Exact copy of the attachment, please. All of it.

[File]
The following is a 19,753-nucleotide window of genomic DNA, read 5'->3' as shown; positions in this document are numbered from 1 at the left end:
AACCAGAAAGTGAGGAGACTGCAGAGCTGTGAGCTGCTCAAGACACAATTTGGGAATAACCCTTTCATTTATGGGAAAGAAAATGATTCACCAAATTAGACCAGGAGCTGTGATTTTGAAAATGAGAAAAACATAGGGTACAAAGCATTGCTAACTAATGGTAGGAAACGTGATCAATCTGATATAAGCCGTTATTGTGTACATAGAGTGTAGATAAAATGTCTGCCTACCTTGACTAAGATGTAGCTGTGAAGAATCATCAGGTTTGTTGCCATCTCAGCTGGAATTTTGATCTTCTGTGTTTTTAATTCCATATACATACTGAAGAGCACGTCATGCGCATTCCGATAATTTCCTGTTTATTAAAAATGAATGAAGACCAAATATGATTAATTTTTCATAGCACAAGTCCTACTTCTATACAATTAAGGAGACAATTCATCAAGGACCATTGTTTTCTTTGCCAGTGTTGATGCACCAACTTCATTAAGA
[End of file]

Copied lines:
The following is a 19,753-nucleotide window of genomic DNA, read 5'->3' as shown; positions in this document are numbered from 1 at the left end:
AACCAGAAAGTGAGGAGACTGCAGAGCTGTGAGCTGCTCAAGACACAATTTGGGAATAACCCTTTCATTTATGGGAAAGAAAATGATTCACCAAATTAGACCAGGAGCTGTGATTTTGAAAATGAGAAAAACATAGGGTACAAAGCATTGCTAACTAATGGTAGGAAACGTGATCAATCTGATATAAGCCGTTATTGTGTACATAGAGTGTAGATAAAATGTCTGCCTACCTTGACTAAGATGTAGCTGTGAAGAATCATCAGGTTTGTTGCCATCTCAGCTGGAATTTTGATCTTCTGTGTTTTTAATTCCATATACATACTGAAGAGCACGTCATGCGCATTCCGATAATTTCCTGTTTATTAAAAATGAATGAAGACCAAATATGATTAATTTTTCATAGCACAAGTCCTACTTCTATACAATTAAGGAGACAATTCATCAAGGACCATTGTTTTCTTTGCCAGTGTTGATGCACCAACTTCATTAAGA